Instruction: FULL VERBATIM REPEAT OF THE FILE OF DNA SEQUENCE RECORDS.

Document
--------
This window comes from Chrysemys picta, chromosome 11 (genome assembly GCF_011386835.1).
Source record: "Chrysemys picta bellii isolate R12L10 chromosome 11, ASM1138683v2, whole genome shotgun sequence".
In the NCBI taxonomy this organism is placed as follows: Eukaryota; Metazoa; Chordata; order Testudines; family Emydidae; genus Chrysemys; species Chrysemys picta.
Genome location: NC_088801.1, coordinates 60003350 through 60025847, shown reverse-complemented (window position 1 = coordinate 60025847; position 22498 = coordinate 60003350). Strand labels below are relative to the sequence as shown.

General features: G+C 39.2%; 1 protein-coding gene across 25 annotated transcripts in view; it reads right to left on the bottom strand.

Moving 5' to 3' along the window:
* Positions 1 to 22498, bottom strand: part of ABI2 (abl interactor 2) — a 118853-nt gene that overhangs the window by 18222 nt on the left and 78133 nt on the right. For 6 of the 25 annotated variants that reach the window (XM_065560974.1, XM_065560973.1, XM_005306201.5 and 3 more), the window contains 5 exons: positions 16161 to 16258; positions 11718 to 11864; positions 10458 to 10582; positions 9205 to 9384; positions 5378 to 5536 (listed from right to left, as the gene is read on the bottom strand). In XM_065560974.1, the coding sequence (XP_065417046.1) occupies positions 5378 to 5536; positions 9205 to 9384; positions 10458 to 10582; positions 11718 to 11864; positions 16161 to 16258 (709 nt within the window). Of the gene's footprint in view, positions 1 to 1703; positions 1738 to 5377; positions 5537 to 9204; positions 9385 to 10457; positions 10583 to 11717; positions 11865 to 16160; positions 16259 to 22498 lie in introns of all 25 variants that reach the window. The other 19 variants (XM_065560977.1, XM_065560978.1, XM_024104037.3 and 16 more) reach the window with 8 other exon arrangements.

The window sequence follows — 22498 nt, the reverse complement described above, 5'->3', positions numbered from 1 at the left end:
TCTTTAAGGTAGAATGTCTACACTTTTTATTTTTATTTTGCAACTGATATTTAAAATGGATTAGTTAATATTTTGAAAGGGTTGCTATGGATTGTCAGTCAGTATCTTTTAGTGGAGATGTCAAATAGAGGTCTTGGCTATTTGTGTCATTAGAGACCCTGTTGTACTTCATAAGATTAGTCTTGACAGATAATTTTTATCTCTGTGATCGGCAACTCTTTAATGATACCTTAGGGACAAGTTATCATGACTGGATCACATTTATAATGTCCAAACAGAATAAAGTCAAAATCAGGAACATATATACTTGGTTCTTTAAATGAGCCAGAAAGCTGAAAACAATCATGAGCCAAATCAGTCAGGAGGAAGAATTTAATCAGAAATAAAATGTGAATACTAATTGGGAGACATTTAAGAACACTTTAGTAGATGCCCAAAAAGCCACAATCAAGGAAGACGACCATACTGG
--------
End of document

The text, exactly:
This window comes from Chrysemys picta, chromosome 11 (genome assembly GCF_011386835.1).
Source record: "Chrysemys picta bellii isolate R12L10 chromosome 11, ASM1138683v2, whole genome shotgun sequence".
In the NCBI taxonomy this organism is placed as follows: Eukaryota; Metazoa; Chordata; order Testudines; family Emydidae; genus Chrysemys; species Chrysemys picta.
Genome location: NC_088801.1, coordinates 60003350 through 60025847, shown reverse-complemented (window position 1 = coordinate 60025847; position 22498 = coordinate 60003350). Strand labels below are relative to the sequence as shown.

General features: G+C 39.2%; 1 protein-coding gene across 25 annotated transcripts in view; it reads right to left on the bottom strand.

Moving 5' to 3' along the window:
* Positions 1 to 22498, bottom strand: part of ABI2 (abl interactor 2) — a 118853-nt gene that overhangs the window by 18222 nt on the left and 78133 nt on the right. For 6 of the 25 annotated variants that reach the window (XM_065560974.1, XM_065560973.1, XM_005306201.5 and 3 more), the window contains 5 exons: positions 16161 to 16258; positions 11718 to 11864; positions 10458 to 10582; positions 9205 to 9384; positions 5378 to 5536 (listed from right to left, as the gene is read on the bottom strand). In XM_065560974.1, the coding sequence (XP_065417046.1) occupies positions 5378 to 5536; positions 9205 to 9384; positions 10458 to 10582; positions 11718 to 11864; positions 16161 to 16258 (709 nt within the window). Of the gene's footprint in view, positions 1 to 1703; positions 1738 to 5377; positions 5537 to 9204; positions 9385 to 10457; positions 10583 to 11717; positions 11865 to 16160; positions 16259 to 22498 lie in introns of all 25 variants that reach the window. The other 19 variants (XM_065560977.1, XM_065560978.1, XM_024104037.3 and 16 more) reach the window with 8 other exon arrangements.

The window sequence follows — 22498 nt, the reverse complement described above, 5'->3', positions numbered from 1 at the left end:
TCTTTAAGGTAGAATGTCTACACTTTTTATTTTTATTTTGCAACTGATATTTAAAATGGATTAGTTAATATTTTGAAAGGGTTGCTATGGATTGTCAGTCAGTATCTTTTAGTGGAGATGTCAAATAGAGGTCTTGGCTATTTGTGTCATTAGAGACCCTGTTGTACTTCATAAGATTAGTCTTGACAGATAATTTTTATCTCTGTGATCGGCAACTCTTTAATGATACCTTAGGGACAAGTTATCATGACTGGATCACATTTATAATGTCCAAACAGAATAAAGTCAAAATCAGGAACATATATACTTGGTTCTTTAAATGAGCCAGAAAGCTGAAAACAATCATGAGCCAAATCAGTCAGGAGGAAGAATTTAATCAGAAATAAAATGTGAATACTAATTGGGAGACATTTAAGAACACTTTAGTAGATGCCCAAAAAGCCACAATCAAGGAAGACGACCATACTGG